My tastes started off retro, or ‘vintage’ as the cycling crowd would call it (retro to them means the ’80s), preferring steel, honey brown leather and highly polished metal. Recently though, I’ve been getting into the look of more contemporary parts just as much. In particular, I’ve been lusting after the Cinelli Ram bars ever since I discovered them:
The unified stem and bar shape is just so pleasingly flowing, and the variety of graphics that look good on it really show it off as a piece of art as much as a functional component:
(photos © Bike Rumor)
It makes sense to me to make this much fuss of the handlebars, its the one part of the bike (other than the front wheel) that you’ll see the most. At around £500 these aren’t going to find their way onto my Peugeot Project anytime soon, but I can’t help planning in my head what custom graphics mine would have…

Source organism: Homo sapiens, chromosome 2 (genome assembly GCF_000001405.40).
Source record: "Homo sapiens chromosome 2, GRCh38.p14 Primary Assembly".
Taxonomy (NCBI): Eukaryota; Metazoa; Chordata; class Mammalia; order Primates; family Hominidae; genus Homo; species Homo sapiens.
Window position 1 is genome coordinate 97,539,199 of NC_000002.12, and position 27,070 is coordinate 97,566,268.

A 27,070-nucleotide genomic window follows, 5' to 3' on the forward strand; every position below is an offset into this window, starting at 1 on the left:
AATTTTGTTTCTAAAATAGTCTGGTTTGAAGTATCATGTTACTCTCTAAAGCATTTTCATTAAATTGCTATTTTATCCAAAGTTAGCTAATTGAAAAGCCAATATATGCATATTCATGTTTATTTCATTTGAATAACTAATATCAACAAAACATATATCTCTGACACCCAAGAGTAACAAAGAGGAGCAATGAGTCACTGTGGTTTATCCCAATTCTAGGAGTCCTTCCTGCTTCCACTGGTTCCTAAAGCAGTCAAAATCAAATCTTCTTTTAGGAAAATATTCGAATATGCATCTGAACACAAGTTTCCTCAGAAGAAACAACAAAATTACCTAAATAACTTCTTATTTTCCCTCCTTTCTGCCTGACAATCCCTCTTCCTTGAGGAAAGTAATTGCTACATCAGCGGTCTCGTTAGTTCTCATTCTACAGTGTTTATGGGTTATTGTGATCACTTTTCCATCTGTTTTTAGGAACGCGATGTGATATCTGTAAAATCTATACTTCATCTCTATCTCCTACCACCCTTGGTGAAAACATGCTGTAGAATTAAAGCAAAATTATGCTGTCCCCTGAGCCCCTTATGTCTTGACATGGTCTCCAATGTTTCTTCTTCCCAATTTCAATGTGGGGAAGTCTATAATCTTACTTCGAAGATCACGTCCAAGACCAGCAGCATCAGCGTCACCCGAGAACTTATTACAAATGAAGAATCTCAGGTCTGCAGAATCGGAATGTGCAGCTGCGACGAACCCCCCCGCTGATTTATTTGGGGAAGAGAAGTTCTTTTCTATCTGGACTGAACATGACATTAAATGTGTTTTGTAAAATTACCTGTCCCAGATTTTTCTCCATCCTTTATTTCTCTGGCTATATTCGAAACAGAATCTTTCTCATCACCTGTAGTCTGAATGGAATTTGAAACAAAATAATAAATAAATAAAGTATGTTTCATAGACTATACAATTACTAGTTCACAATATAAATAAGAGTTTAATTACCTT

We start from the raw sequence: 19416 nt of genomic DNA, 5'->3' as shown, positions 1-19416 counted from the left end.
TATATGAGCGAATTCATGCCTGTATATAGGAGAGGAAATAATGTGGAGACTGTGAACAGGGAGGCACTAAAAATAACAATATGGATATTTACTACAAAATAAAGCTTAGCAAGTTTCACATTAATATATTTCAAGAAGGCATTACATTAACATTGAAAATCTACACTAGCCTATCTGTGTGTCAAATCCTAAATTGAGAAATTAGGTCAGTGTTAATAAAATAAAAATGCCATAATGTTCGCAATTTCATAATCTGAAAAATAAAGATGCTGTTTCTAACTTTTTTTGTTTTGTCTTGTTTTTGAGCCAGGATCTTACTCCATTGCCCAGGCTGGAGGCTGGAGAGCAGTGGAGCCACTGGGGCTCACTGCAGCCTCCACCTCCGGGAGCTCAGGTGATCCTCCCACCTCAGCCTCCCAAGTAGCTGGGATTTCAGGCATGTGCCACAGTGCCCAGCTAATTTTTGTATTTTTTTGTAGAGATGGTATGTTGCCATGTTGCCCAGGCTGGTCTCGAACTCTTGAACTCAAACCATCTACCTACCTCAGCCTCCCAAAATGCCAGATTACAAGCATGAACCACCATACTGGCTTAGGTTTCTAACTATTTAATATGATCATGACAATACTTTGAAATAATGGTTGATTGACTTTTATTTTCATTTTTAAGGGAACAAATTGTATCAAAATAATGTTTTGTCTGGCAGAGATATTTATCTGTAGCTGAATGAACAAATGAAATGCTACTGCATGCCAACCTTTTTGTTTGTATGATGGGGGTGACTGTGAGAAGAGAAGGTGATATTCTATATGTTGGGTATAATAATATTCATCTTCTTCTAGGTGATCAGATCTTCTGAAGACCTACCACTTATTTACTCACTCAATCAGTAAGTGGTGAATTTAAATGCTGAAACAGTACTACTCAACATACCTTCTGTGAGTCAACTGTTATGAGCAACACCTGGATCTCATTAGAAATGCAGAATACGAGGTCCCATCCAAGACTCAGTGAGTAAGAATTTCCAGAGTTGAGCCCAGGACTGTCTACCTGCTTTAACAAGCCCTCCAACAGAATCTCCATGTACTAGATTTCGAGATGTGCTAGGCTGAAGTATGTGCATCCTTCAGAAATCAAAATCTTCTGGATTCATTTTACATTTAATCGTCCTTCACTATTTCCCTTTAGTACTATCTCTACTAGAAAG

Cycling, five months on
It feels like a good time to do a quick update about my cycling.
The great news for me is that since October, I’ve lost almost a stone without really trying, and that feels great. If I didn’t have a bigger appetite from the exercise, I’m sure I could lose more. I’ve gone from an ever increasingly sedentary life, where the only excercise was the few yards from car park to office to sandwich shop to one where I’m always trying to find time to cycle.
It started as a commute into work, but then I began using it for errands like shopping, and now I’m taking off for an hour or so at the weekend. As the evenings get lighter I can hopefully get out on the occasional evening too. The will is definitely there, it’s just finding time that’s tricky.